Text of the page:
Viburnum Tinus Or Lentago: Care And Cultivation
The Viburnum Tinus is an evergreen plant with bushy behavior that gives splendid and abundant blooms, reaching a height of almost 3 meters. It grows spontaneously in the Mediterranean areas, normally near Holm oaks, laurels and strawberry trees. Its leaves are roundish with a pointed tip, deep green and glossy. It produces inedible dark blue berries that reach maturity in September.
Varieties of Viburnum Tinus
In our gardens the most common varieties of Viburnum tinus are the following:
- Viburnum opulus, with flowers that group together to form a kind of sphere;
- Viburnum lantana, with deciduous leaves and a serrated edge;
- Viburnum rhytidophyllum Hemsl, with particular wrinkled leaves.
Exposure of Viburnum Tinus
Viburnum Tinus can be exposed both in full sun and in half shade. On the contrary, it cannot stand being placed in full shade, which causes an abnormal growth of leaves and stems that compromises its flowering. No problem, however, with regard to possible exposure in particularly saline or windy sea areas.
When Does Viburn Bloom?
The Viburnum Tinus begins to produce flowering buds in July, which begin to bloom in a gradual manner from September until the end of May. The flowers, which do not have any characteristic scent, are white in colour and small in size, but capable of giving suggestive blooms.
Fertilization of Viburnum Tinus
The fertilization of Lentaggine is not particularly demanding: it is sufficient to fertilize it only when it is planted.
Irrigation of Viburnum Tinus
The Viburnum suffers from water stagnation at the base of the roots, for this reason it should be irrigated in spring only during the drought periods; in summer with a good dose of water once a week. For the cultivation of the Lentaggine in pots, the use of the saucer is not recommended.
Viburnum Tinus: How to Prune it?
It is not necessary to prune Viburnum Tinus, even if it tolerates them well. For this reason it is possible to shape the plant according to your personal taste, without damaging it. The most used shapes are cone, ball or tree.
It can happen that Viburnum is attacked by black aphids and bugs that sting it, causing the foliage to crumple, compromising the flowering. The tingid can also damage the Viburnum tinus, through its stings that give the leaves a metallic appearance that slowly damages them and then irreparably ruin the leaf. In case you notice woolly clusters instead, precautions must be taken against the cochineal.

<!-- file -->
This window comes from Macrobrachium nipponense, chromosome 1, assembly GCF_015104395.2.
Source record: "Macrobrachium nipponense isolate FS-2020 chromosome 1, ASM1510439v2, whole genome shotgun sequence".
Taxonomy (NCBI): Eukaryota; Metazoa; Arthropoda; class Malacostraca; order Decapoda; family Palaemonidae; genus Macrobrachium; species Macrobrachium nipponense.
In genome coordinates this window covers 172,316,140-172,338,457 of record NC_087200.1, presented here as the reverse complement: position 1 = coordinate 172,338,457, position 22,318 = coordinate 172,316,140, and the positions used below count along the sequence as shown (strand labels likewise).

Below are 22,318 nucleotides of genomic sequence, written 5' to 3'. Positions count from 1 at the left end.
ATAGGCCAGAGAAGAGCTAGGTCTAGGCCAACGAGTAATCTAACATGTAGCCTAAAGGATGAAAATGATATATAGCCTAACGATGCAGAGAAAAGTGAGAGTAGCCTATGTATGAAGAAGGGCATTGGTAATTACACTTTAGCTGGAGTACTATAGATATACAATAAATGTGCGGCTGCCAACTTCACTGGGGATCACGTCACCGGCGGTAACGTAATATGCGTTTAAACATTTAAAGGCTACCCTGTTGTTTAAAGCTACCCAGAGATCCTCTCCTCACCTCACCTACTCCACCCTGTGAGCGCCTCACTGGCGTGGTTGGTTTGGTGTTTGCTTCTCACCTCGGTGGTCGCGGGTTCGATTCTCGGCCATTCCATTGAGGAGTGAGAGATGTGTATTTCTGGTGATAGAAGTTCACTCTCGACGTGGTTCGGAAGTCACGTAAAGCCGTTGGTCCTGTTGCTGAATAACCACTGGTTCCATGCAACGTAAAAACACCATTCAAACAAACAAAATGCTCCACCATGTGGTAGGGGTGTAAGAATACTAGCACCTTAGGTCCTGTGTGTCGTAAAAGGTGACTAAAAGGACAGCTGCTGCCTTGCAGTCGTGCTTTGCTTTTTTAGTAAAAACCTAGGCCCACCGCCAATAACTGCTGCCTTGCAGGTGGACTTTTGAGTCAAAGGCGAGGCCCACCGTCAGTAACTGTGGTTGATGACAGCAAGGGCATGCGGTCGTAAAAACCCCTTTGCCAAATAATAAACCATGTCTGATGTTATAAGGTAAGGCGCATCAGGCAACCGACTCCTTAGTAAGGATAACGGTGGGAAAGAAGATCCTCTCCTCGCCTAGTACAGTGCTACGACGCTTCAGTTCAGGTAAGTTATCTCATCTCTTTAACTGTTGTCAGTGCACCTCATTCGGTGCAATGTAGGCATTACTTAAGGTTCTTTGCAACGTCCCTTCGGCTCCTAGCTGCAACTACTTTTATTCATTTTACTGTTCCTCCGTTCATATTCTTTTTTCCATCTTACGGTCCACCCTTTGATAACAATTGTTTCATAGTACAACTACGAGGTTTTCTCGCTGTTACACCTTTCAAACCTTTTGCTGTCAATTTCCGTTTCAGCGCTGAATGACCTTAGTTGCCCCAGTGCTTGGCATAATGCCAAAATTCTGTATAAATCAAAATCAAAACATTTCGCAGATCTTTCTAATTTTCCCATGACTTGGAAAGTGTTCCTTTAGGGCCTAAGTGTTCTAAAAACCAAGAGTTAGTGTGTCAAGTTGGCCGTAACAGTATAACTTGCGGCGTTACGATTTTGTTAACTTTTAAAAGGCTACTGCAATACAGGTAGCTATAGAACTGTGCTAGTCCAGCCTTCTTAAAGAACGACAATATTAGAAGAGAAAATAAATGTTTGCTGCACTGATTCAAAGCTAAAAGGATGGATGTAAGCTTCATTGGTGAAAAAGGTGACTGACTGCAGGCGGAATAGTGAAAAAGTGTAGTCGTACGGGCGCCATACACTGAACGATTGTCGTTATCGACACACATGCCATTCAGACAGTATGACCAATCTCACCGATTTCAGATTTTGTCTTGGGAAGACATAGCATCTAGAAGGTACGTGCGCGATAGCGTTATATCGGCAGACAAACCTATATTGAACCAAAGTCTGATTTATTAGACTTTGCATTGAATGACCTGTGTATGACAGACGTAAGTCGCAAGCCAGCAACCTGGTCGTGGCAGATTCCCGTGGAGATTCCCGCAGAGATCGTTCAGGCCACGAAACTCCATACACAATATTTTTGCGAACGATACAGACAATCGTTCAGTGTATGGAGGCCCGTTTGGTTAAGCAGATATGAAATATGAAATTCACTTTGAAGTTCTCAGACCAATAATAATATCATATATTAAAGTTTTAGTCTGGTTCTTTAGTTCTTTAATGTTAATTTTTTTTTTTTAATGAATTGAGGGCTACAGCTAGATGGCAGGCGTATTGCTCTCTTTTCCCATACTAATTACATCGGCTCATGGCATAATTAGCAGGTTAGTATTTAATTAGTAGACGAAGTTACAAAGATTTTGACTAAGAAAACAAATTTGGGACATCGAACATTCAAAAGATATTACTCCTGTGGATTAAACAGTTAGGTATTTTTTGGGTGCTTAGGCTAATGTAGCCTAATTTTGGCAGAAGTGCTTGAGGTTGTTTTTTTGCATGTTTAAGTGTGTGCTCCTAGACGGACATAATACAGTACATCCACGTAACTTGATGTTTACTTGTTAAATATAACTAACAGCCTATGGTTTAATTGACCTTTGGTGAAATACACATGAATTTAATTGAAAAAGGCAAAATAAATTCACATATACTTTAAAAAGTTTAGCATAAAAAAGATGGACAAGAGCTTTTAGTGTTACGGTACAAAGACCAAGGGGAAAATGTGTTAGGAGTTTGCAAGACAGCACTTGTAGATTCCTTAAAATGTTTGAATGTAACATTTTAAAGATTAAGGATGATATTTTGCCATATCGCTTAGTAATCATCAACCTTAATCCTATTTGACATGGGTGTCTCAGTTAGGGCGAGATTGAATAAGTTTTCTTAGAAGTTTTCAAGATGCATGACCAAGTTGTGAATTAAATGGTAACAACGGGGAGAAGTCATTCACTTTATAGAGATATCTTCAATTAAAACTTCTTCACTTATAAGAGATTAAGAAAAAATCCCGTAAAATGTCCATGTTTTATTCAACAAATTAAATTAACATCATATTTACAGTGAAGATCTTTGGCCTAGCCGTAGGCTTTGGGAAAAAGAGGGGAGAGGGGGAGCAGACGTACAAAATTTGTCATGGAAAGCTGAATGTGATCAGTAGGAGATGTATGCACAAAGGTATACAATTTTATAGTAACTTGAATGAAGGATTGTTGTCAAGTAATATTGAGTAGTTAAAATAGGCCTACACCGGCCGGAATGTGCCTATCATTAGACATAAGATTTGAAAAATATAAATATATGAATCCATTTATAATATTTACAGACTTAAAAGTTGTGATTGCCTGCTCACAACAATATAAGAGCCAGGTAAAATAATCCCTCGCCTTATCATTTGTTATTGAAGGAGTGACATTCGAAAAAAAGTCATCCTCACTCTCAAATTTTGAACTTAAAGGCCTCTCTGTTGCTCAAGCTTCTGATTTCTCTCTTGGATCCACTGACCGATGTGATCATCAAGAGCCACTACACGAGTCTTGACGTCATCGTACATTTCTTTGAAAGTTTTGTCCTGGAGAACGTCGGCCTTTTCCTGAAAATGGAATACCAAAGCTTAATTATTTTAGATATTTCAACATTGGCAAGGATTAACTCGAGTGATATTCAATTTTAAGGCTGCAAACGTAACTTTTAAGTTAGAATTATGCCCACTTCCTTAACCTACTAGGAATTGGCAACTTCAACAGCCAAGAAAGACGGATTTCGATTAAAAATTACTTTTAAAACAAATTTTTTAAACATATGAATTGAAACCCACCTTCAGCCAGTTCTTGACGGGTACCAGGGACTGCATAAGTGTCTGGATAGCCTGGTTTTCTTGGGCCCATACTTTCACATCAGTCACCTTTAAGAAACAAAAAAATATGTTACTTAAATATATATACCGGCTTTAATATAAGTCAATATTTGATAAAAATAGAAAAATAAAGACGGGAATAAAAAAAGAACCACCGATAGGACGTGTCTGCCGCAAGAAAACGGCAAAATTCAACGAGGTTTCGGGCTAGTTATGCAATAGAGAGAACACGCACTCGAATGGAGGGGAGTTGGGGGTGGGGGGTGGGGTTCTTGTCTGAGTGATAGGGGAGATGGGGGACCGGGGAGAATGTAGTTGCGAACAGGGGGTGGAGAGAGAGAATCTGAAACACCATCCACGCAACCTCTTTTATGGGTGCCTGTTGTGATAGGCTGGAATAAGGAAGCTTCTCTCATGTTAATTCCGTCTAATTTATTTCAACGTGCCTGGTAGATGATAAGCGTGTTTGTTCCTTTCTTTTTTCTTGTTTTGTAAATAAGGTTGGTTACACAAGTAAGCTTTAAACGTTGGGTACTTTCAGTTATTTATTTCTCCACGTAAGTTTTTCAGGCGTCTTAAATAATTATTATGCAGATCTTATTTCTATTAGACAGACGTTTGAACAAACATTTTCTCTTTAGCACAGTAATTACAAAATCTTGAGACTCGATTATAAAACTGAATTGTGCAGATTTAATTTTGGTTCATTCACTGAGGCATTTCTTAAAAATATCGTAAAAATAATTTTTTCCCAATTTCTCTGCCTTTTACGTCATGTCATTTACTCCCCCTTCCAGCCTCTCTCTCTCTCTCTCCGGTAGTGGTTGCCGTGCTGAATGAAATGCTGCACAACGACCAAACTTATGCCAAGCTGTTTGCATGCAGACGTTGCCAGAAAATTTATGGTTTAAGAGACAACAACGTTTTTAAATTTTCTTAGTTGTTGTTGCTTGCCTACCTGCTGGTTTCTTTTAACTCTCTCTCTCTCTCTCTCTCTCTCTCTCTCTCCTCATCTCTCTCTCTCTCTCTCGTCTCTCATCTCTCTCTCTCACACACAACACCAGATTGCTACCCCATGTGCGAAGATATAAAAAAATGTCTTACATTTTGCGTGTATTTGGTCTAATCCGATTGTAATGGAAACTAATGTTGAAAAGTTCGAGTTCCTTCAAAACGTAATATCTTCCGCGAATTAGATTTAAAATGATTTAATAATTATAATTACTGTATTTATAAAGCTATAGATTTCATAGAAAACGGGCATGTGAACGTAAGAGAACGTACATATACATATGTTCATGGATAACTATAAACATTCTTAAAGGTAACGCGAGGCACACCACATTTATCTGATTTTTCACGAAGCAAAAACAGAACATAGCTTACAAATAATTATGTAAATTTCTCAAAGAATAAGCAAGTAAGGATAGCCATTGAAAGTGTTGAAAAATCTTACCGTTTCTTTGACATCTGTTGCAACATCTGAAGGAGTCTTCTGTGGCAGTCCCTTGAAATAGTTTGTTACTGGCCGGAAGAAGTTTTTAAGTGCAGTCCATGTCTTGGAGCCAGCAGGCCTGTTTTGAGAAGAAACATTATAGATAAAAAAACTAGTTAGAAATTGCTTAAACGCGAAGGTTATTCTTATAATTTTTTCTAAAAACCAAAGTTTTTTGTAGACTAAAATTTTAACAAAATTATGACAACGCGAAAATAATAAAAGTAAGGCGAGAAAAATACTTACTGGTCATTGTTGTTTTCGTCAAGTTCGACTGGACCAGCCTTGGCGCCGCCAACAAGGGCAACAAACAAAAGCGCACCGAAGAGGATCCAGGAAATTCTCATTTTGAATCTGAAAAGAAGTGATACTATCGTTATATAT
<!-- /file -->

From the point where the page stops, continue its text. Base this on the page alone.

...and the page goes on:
Viburnum Tinus: Particularity
One of the peculiarities of Lentaggine is that, during the flowering period, it begins to produce beautiful round, blue ornamental berries. These berries are considered a real delicacy by birds. This is why this plant is often chosen to attract various species of birds to their gardens. However, they must not be ingested by humans because they are poisonous and therefore dangerous to health. What is most appreciated about this plant is the fact that it is robust and resistant and therefore does not require special care. For this reason the viburnum is often chosen to make hedges, in addition to the particular beauty that distinguishes it when in flower or fruit.
Cultivation of Viburnum Tinus: Better Climate
As we have already seen, the Viburnum tinus or slowpox is a rustic and resistant shrub plant, capable of withstanding even very harsh temperatures without suffering any damage. It must be considered, however, that if the frost comes suddenly or after a long and warm period of sunshine, it can cause a delay in flowering or even damage it completely.
How to Repot It
The Viburnum Tinus has no problem to be planted in pots, however it is advisable to repot it every 3-4 years in larger containers.
The Ideal Substrate For Viburnum Tinus
Viburnum Tinus can live without any problem in calcareous environments, as long as there is no stagnation or excess water as a result of which it normally reacts by losing all the foliage. Tolerable even in marine environments, where salt is abundant.
Viburnum Tinus: Propagation
The propagation of Viburnum Tinus usually takes place by cutting, which must be rooted for a period of time lasting one year. Normally the rooting is rather rapid, taking place without difficulty with excellent results in terms of both the appearance of the plant and the flower. For an optimal result, it is advisable to cut the cuttings during the summer period, preferably around mid-July.